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  Entry dated :: April 26, 1980
Washington, DC  
Philippe Thyraud de Vosjoli:
The French Connection

I had been invited to the Consortium for the Study of Intelligence, a foundation-financed project of the so-called Nation strategy Information Center. It was a series of conferences on international deception at which top officials of the CIA, FBI, Defense Intelligence Agency and Israeli Intelligence service discussed the concept of counterintelligence. Since I was writing a book on the subject, I found it useful to attend. The April Conference was held at 1800 K Street. Among the guests was a short, bald-headed man, Philippe de Vosjoli. "I am probably the only French intelligence officer in history to defect to the United States," he said.

Over a leisurely dinner, he explained that he had been posted to Washington in 1960 as the liaison officer between the French intelligence service, SDECE, and the CIA. He was the first French liaison officer. In this capacity, he worked closely with Angleton. Beginning in 1962, Angleton warned him that a CIA source, Anatoli Golitsyn, who had defected from the Russian Embassy in Finland, had revealed that the KGB had managed to infiltrate SDECE, his own intelligence service, at the highest levels. At first, he had assumed Golitsyn was a "lunatic". Then, Angleton gave him a "shopping list" of questions about US missile programs. It was, according to Golitsyn, to be filled by SDECE officers moonlighting for the KGB. Again, it sounded "insane" to him that French officers would be spies for the KGB and acquire US secrets on demand. His view changed radically when SDECE headquarters told him to organize a spying operation in Washington. Its targets were precisely the ones that Golitsyn had identified. He alerted the head of his service that a KGB spy ring was operating from within its ranks. In November 1963, he learned from an associate in France that he had been ordered assassinated by his own intelligence service. When he received a telegram the next week ordering him back to Paris, he assumed it was his death notice.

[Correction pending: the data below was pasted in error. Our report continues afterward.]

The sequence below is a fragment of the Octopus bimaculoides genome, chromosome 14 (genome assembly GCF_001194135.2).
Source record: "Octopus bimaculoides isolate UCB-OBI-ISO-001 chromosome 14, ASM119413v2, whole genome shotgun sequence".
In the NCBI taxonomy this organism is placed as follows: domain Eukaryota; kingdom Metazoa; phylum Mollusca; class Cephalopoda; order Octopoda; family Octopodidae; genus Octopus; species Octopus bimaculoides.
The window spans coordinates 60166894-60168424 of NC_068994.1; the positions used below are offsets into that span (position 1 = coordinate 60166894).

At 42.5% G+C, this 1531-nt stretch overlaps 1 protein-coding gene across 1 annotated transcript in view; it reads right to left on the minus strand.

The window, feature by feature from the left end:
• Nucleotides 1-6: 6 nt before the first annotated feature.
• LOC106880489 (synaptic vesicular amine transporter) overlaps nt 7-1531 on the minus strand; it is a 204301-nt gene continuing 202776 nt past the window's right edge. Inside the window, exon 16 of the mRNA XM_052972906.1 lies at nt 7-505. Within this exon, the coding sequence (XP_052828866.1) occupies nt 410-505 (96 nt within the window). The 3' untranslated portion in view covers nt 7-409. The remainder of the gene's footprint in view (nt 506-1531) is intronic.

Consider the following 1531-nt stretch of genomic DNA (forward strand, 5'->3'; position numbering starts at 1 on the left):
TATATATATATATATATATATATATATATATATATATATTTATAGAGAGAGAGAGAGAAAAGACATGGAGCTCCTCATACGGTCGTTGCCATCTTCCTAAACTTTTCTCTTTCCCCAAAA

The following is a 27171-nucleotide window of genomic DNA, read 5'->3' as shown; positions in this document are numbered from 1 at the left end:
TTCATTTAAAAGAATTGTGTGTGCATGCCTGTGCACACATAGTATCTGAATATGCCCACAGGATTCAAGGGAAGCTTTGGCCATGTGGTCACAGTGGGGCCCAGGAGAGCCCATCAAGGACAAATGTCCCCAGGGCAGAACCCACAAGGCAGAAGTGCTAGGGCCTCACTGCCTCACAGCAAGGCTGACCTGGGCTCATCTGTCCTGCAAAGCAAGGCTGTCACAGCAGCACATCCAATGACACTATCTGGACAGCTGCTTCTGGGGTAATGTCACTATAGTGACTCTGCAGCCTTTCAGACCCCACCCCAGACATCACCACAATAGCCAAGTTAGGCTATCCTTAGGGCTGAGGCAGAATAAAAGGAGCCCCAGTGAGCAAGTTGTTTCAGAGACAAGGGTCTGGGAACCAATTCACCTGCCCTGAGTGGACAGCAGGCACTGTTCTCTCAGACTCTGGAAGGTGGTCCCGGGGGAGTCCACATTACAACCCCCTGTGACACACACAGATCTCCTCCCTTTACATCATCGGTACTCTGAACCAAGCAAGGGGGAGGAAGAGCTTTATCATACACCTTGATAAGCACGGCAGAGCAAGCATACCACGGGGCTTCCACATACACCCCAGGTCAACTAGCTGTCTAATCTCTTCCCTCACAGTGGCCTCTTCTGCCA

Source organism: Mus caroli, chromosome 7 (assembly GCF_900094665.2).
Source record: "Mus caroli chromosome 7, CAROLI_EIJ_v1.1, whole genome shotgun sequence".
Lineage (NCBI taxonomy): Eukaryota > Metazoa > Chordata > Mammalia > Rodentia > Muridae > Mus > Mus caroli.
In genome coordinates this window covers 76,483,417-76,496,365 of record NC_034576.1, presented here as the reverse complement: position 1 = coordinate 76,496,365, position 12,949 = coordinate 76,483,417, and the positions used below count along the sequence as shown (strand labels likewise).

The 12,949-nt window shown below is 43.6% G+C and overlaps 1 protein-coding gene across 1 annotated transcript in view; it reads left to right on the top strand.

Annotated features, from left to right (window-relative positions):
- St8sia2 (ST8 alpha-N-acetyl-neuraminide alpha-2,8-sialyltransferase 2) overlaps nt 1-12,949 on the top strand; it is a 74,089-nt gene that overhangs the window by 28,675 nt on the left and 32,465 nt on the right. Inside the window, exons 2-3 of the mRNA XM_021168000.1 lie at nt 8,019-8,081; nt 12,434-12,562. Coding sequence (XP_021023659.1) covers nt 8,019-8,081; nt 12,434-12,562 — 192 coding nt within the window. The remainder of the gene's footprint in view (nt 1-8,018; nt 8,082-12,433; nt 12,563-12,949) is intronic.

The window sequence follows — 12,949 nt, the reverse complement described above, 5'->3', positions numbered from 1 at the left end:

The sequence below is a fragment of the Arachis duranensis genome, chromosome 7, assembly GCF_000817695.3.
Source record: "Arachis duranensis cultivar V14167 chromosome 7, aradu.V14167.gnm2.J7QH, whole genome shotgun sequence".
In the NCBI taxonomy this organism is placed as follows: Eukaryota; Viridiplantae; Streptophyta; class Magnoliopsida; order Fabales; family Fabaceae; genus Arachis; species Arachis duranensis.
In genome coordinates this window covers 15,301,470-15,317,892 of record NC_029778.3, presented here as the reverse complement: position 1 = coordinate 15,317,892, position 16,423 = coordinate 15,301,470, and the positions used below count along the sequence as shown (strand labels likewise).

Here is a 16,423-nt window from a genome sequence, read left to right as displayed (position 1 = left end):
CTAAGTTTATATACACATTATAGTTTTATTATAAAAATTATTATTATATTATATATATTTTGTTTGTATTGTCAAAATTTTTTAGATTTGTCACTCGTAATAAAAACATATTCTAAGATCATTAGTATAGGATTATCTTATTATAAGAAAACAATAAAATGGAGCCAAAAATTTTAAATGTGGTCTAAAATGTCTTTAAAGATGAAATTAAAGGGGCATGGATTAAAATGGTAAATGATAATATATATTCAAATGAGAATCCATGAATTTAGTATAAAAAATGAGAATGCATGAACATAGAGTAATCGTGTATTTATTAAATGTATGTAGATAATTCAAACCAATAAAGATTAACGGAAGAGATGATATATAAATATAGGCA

Rather than returning to Paris, he resigned from the French Secret Service in November 1963. Angleton helped arranged his defection. After years of hiding his identity, he sold a book idea to Leon Uris for Topaz, and moved to Lighthouse Point, Florida.

He told me over a leisurely dinner that he still had extensive files on the "take" from Golitsyn which I could see if I came to Florida. It was an offer I quickly accepted.
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